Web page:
Teaching is all about the relationships with kids says Taranaki's favourite teacher Sue Gunn
FAVOURITE TEACHER AWARDS: From the Christchurch quake tragedy to Parliament's select committees, we're travelling the country to meet some of New Zealand's best teachers.
When Sue Gunn left school in 1985, she says girls had three options: be a bank teller, a nurse or a teacher. "So I went to teacher's college, and absolutely loved it," she said.
Gunn is the Taranaki regional winner of the Favourite Teachers' Award, a partnership between Stuff, TVNZ Breakfast and Matilda, the Musical.
An experienced and well travelled educator, she has taught for 27 years at a variety of institutions including Matamata School and New Plymouth schools Devon Intermediate, Sacred Heart Girls' College and this year, Spotswood College.
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She was nominated by former student Megan Hills, whom she taught in year nine at Sacred Heart, for inspiring her and playing an important role in her development.
"I love getting down to the kids' level, making it realistic for them, making what you're teaching connect with them," Gunn said.
"The other thing that I love about teaching is that I'm continually learning myself."
She married her husband Ross Gunn in 2001 and has a 26-year-old step daughter, Jordan.
"If I have a rough day he's the one (Ross) that bears the brunt of it. You've got to have someone you can sound off to outside the school."
She said the biggest challenge in teaching was the distraction of technology.
"It's wonderful to have technology at your fingertips but I just wish it was for learning."
Gunn said she does keep in touch with many of her former students - often hearing "Hi Mrs Gunn!" yelled across the street.
Several have gone into teaching or teacher's college. She recently ran into a former student working at The Warehouse who came up and gave her a big hug.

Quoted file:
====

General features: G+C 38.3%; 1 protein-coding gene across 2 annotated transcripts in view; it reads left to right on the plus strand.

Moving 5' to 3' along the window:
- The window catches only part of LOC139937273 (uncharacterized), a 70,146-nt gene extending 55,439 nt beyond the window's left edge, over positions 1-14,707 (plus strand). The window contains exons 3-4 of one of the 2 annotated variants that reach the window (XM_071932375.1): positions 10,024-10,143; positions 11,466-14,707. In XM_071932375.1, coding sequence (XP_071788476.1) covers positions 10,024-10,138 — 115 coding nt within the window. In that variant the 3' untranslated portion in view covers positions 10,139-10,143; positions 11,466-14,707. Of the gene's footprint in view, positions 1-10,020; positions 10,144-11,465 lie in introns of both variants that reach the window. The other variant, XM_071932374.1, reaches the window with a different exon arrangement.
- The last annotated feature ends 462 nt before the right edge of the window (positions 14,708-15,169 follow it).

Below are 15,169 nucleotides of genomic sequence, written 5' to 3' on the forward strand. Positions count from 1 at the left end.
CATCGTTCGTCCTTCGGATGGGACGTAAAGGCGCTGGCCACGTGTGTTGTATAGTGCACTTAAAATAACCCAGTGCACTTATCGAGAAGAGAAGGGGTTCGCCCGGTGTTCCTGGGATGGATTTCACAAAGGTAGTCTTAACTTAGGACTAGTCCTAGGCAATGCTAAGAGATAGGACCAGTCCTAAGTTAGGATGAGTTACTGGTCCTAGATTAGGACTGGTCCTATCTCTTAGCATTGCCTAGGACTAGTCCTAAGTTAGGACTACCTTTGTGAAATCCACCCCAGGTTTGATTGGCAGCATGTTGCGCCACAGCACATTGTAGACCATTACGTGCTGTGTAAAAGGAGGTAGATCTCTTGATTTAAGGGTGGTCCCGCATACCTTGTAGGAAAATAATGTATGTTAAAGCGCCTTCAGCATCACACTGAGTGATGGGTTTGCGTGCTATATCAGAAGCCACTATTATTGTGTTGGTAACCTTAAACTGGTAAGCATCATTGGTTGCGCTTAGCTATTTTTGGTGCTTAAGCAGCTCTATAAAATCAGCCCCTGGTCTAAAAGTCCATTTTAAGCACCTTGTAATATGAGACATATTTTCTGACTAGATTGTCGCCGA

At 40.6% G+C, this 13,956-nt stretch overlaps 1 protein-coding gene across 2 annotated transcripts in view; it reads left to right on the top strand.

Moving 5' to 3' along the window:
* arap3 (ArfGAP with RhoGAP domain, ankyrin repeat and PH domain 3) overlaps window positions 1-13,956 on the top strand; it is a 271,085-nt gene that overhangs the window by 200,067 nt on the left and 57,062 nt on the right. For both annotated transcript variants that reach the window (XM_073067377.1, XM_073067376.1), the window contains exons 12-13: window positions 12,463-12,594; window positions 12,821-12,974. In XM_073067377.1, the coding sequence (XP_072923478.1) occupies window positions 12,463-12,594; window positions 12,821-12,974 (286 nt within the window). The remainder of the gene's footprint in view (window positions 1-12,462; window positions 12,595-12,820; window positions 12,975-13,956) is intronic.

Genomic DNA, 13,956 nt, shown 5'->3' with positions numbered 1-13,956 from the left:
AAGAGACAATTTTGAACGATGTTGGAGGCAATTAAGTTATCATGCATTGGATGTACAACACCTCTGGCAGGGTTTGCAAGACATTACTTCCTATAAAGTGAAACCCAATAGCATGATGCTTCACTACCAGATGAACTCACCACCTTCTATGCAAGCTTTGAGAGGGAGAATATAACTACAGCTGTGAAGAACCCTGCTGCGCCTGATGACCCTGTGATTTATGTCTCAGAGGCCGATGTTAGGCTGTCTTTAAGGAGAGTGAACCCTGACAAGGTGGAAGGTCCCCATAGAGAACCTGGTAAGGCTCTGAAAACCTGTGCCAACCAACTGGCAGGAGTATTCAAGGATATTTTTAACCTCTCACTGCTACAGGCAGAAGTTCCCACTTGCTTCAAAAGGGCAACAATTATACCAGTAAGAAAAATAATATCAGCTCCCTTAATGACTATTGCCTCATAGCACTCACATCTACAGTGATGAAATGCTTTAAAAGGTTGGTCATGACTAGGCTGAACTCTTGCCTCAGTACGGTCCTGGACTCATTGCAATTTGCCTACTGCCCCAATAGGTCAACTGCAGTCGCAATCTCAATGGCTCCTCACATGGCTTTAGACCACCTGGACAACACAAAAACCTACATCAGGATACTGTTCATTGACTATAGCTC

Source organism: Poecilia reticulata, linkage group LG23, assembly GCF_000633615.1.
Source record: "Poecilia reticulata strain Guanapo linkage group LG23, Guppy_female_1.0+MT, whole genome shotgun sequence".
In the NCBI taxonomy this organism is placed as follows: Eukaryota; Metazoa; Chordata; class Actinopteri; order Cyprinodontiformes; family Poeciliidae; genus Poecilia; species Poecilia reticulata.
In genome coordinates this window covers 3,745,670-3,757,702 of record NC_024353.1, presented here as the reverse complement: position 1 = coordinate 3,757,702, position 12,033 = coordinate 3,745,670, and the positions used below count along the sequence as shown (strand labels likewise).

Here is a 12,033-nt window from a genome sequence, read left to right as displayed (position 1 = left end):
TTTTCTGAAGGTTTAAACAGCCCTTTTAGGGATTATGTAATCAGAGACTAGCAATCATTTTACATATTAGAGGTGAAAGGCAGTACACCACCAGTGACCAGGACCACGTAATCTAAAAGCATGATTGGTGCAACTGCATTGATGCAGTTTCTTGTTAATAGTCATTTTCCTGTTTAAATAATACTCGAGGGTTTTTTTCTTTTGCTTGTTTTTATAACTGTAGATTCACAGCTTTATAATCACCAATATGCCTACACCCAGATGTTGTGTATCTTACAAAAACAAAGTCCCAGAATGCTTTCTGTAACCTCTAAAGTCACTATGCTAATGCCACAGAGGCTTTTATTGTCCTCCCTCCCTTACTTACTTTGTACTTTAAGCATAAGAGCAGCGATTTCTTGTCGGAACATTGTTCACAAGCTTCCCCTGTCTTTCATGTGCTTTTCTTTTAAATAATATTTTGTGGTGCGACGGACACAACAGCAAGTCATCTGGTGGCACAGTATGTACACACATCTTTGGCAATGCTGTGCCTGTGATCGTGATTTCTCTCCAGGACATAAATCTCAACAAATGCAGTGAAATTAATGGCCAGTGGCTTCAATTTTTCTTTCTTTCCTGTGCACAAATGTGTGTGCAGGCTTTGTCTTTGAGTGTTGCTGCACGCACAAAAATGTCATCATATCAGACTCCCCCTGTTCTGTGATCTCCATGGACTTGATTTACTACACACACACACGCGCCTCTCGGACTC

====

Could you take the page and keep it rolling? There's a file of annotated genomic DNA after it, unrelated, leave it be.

"It doesn't make me feel old. It's really cool."
She said teaching at different schools she had often seen former students on honour's boards and would love to know what all of them are doing now.
Gunn teaches English at Spotswood and also runs the Te Waka Awhina programme, supporting kids on individual programmes.
She said she is always thinking about what more she could do for her students.
"You jolly well dream about them. You worry about them."
One of her favourite memories was making an Anzac day for her students.
"The kids, they were the soldiers. They had to have bully beef; they had to have half an Anzac biscuit.
"At Sacred Heart some students had to be refugees."
Another time the kids had to be snipers. Experiencing it for themselves taught them more than watching videos, she said.
"They were totally engrossed and these are kids that don't like reading, and they're reading."
But the biggest thing was the relationship with the students, she said. And even if it doesn't happen you've got to keep trying.
"You've got to form individual relationships with each kid. You've got to break them down and it might take all year but you keep going."
She said to be a good teacher you need to be a good listener.
"You've got to give them the time.
"What you think's going to take five minutes is going to take an hour...and you've got to let it."
FAVOURITE TEACHER AWARDS REGIONAL WINNERS
Northland: Jenny Bassett
Auckland: Bex Rose
Bay of Plenty: Scott Feisst
Waikato: Richard Lloyd
Hawkes Bay/East Cape: Janene Maloney
Taranaki: Sue Gunn
Manawatu/Whanganui: Heidi Lutz
Wellington: Matt Johnston
Nelson: Trina Wilkinson
Marlborough: Robyn Anderson
Canterbury/West Coast: Carmen Street
South Canterbury/Otago: Di Anderson
Southland: Elaine Forde
- Sunday Star Times